Turquoisation: For the coming storm

Te Tuhi Gallery, Pakuranga, Auckland

13/08/2016 - 13/08/2016

Production Details

Turquoisation: For the coming storm is a performance installation within a group show which is part of a larger exhibition and series of related events collectively titled Share/Cheat/Unite  which explores the unsettling and liberating nature of social behaviour and runs at te Tuhi and associated locations from 13 August 2016 – 23 October 2016.

Share/Cheat/Unite is intended to be a forum to scrutinise current artistic practice by questioning: What role do art objects and documentation play in addressing the social? How do artists utilise conversation as a tool when working in a social capacity? And, what social function does the live context play in art?

Share/Cheat/Unite is also an experiment in curatorial practice by intentionally seeking out an emergent proposition rather than a didactic theme. For instance, some of the selected works are inadvertently related to the topic and others could be perceived as a resistance to or a contradiction within the curatorial premise. In the commissioning process, the artists and other participants have been invited to debate, collaborate and even direct the curatorial framing. The concept of the show is also intended to contribute towards a type of long-term conversation with other curators and art organisations. As part of this initiative, a different show of the same name is planned to be curated in 2017 by Balamohan Shingade at the Malcolm Smith Gallery, Auckland. Through this curatorial approach, it is hoped that the exhibition might become an unpredictable forum that unfolds over time to encourage discussion and participation.

In October 2016, Share/Cheat/Unite also features a series of live offsite commissions across Auckland that aim to entice, empower and confound. These include projects by artists Darcell Apelu, Mark Harvey, Ivan Mršić, John Vea and an ambiguous movement called YOUAREHEREWEAREHERE. Stay tuned to Te Tuhi’s website and social media for updates on these live events.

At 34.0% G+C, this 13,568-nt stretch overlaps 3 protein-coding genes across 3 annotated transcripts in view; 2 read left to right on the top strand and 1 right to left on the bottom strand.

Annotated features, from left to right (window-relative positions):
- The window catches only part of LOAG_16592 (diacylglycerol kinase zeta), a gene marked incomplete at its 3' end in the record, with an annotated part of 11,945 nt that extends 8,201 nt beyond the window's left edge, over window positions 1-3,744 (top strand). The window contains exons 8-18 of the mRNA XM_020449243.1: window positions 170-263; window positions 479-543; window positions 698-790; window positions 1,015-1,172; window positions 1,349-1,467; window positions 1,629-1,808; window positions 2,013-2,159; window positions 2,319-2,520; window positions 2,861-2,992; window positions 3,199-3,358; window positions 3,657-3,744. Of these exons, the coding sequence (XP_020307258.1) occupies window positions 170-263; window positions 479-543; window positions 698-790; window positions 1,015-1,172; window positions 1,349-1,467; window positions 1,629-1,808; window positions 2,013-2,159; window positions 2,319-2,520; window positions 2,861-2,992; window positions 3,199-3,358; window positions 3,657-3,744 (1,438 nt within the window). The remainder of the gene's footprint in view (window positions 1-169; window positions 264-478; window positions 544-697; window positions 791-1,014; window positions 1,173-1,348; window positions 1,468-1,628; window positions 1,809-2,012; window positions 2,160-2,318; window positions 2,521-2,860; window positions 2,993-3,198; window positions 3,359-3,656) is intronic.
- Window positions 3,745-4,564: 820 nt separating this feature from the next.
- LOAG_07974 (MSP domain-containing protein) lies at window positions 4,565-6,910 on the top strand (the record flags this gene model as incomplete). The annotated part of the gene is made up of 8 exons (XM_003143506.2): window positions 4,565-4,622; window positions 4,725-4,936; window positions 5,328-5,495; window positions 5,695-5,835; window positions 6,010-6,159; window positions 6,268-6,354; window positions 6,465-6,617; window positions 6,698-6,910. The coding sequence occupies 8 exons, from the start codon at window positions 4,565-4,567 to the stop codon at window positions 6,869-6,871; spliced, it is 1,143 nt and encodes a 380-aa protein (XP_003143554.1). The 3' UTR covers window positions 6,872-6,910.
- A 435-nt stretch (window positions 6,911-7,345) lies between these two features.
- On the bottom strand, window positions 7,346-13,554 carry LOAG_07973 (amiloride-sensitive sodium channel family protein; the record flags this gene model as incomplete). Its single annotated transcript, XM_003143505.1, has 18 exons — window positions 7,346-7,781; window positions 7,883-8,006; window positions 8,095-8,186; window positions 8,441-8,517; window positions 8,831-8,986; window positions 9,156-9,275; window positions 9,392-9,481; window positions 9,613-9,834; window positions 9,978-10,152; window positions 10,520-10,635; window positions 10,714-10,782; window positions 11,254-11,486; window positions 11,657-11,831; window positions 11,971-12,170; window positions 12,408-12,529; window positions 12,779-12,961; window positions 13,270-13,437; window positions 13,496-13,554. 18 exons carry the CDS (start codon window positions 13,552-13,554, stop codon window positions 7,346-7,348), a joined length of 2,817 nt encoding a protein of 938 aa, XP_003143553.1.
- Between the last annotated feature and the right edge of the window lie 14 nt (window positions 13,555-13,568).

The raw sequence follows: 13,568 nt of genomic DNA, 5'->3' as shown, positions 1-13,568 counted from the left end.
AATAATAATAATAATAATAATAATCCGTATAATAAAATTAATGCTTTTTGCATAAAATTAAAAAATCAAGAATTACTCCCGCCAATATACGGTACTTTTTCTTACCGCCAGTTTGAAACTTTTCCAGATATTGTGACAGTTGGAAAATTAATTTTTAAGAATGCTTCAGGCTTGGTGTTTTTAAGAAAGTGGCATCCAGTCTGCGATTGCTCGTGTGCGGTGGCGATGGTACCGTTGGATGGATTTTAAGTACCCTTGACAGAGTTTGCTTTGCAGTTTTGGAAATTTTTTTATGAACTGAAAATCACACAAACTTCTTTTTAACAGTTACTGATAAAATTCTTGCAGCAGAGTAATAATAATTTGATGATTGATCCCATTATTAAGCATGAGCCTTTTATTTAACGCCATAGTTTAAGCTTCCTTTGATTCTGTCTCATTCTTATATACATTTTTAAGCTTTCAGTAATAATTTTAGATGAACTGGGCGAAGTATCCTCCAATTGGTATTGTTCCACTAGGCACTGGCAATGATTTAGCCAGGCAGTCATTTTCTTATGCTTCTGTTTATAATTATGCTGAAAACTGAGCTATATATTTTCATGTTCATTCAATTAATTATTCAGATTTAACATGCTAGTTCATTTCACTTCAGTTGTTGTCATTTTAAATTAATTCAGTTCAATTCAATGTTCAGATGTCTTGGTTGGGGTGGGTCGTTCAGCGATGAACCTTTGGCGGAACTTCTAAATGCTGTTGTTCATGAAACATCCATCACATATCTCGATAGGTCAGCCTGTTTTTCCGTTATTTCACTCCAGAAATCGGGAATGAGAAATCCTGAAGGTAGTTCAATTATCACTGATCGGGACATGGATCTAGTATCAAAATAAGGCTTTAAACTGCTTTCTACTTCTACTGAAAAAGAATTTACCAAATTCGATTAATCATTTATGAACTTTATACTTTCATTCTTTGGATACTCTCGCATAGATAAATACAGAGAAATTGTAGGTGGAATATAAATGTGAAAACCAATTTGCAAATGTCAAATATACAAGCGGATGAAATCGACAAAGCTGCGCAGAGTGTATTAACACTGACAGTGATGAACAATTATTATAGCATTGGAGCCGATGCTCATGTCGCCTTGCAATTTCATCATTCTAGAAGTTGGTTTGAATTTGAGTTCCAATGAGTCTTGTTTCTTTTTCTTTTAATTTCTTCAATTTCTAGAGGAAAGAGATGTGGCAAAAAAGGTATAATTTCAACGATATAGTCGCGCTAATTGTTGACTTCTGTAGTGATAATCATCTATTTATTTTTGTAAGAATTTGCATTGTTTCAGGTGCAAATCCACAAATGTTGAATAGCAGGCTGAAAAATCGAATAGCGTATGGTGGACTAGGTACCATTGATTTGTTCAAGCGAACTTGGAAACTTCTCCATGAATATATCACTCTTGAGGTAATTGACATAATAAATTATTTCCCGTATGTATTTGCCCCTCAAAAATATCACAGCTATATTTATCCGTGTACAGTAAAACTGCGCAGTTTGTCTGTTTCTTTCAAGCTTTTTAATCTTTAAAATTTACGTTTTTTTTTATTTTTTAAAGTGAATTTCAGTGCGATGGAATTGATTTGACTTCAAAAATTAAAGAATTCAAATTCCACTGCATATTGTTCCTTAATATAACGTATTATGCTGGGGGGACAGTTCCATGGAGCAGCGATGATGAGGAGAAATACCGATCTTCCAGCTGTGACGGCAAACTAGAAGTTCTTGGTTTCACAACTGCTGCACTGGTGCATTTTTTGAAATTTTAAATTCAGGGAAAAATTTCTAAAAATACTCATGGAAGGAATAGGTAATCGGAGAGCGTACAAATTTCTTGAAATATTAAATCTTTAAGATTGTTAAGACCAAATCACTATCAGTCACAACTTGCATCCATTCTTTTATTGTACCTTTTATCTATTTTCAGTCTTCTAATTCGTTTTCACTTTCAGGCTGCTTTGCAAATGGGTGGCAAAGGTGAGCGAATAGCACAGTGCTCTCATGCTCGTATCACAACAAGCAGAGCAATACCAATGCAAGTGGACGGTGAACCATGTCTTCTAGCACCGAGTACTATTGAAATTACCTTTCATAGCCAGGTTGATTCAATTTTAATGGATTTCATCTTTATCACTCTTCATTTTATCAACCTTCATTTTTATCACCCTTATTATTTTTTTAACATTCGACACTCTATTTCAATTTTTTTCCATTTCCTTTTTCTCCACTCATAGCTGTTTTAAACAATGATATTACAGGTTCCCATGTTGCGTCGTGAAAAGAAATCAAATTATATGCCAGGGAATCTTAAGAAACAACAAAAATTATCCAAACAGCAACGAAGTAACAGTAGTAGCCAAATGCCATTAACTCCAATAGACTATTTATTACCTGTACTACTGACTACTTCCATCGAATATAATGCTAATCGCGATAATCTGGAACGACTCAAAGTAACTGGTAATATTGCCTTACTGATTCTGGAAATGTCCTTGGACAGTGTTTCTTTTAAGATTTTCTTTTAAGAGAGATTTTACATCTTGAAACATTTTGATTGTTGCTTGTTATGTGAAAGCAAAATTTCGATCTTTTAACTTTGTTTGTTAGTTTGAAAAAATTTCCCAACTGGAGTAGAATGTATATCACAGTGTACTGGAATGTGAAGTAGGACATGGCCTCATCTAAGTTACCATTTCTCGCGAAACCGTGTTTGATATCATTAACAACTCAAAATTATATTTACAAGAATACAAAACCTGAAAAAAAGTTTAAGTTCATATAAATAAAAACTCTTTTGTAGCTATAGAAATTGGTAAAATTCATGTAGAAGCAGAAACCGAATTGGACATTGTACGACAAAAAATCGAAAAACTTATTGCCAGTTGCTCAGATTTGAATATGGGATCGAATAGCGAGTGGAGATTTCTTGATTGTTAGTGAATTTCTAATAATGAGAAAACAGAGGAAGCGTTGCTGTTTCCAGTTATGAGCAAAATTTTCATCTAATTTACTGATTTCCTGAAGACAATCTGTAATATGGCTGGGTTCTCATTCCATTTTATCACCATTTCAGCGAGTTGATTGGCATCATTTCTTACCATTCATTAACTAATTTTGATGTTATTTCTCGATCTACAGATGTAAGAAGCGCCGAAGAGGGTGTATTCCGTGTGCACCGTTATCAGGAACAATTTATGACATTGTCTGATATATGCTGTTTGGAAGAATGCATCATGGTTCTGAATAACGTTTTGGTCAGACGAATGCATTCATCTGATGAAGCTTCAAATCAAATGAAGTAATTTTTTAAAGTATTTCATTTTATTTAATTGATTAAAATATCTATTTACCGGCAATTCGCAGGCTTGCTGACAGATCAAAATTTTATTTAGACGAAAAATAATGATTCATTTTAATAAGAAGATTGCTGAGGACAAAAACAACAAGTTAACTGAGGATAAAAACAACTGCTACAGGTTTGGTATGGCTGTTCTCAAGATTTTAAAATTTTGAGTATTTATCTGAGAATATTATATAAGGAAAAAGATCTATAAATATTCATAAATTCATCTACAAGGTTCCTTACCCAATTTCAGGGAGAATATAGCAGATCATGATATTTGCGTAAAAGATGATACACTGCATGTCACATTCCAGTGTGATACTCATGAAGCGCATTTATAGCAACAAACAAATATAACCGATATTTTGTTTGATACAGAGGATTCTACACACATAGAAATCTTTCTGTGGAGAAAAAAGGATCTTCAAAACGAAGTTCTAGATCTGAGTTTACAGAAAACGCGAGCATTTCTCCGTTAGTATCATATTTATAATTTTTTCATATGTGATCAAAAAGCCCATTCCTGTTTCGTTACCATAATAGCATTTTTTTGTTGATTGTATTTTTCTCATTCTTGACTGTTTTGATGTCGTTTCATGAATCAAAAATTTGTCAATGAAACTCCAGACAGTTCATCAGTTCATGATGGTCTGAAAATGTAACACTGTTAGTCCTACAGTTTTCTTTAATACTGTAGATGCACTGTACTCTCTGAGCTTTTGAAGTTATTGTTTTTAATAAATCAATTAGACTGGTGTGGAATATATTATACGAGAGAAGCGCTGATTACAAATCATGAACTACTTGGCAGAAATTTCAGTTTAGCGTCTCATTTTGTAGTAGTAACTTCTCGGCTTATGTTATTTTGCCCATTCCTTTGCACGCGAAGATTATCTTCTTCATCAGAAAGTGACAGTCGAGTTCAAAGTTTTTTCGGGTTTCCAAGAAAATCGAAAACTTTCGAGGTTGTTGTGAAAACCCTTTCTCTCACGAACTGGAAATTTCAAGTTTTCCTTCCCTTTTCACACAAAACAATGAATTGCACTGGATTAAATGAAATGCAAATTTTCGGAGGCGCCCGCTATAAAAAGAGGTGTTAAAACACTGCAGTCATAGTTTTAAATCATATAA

Performers  Lisa Greenfield, Chancy Rattanong, Claire O’Neil, Adrian Smith, Ivan Mrsic, Val Smith, Kristian Larsen and Sara Cowdell. 

Performance installation , Performance Art , Theatre ,

2 hours

Touched by Turquoisation

Review by Christina Houghton 15th Aug 2016

Turquoisation is a way of being. It is a mind set. It is a transformation.

Once you have been touched by Turquoisation, the vibrant materiality of your body and being will become one with those also touched.

Turquoisation: For the coming storm’ is choreographic participatory (Live art) that might be considered a comment on the formation of society through coercive new age collective actions and gentle persuations. It is a collaboration in action, a negotiation through space by a shady (pastel) group (consisting of local performing artists), who cheat the space and its protocols, (s)tealing free labour for a cheap spectacle that intersects, interrupts and participates in opening event for the Exhibition entitled Share/Cheat/Unite. The exhibition, in three parts – an international group show, a research initative, and a series of live works – is interested in revealing the more shady motives towards the greater good.

Mark Harvey’s work unites performers and audience within a bolt of turquoise fabric, offering protection from what is about to come, and a promise of something to share that is not quite explained but it has something to do with touch. Bordering on being slightly uncomfortable, personal spaces become one within a shaded room that consists of a video of yet another group of local performers enacting group actions to be followed. As the performance morphs and progresses, these activities move throughout the various gallery spaces including the outer courtyard.

I become part of the group for a while and my role is blurred from spectator to performer, however I’m not dressed appropriately, so I break off and head back for another drink and a chat and I watch the Turquoisation continue from afar.

Like most of Harvey’s performance events, the durational nature of the work means there is the point where the kids take over and the performance becomes its own awkward guest. I wonder what is this Turquoise Nation? A cult of (not) dance?, a place to play?, a place to protest?, or a place to join or resist? All this is on offer, so take it or leave it as you will. But you will be touched regardless.

Turquoisation: for the coming storm will continue to develop throughout the exhibition period and there will be further installments around Auckland City until October 24th.


Make a comment

Wellingon City Council
Aotearoa Gaming Trust
Creative NZ
Auckland City Council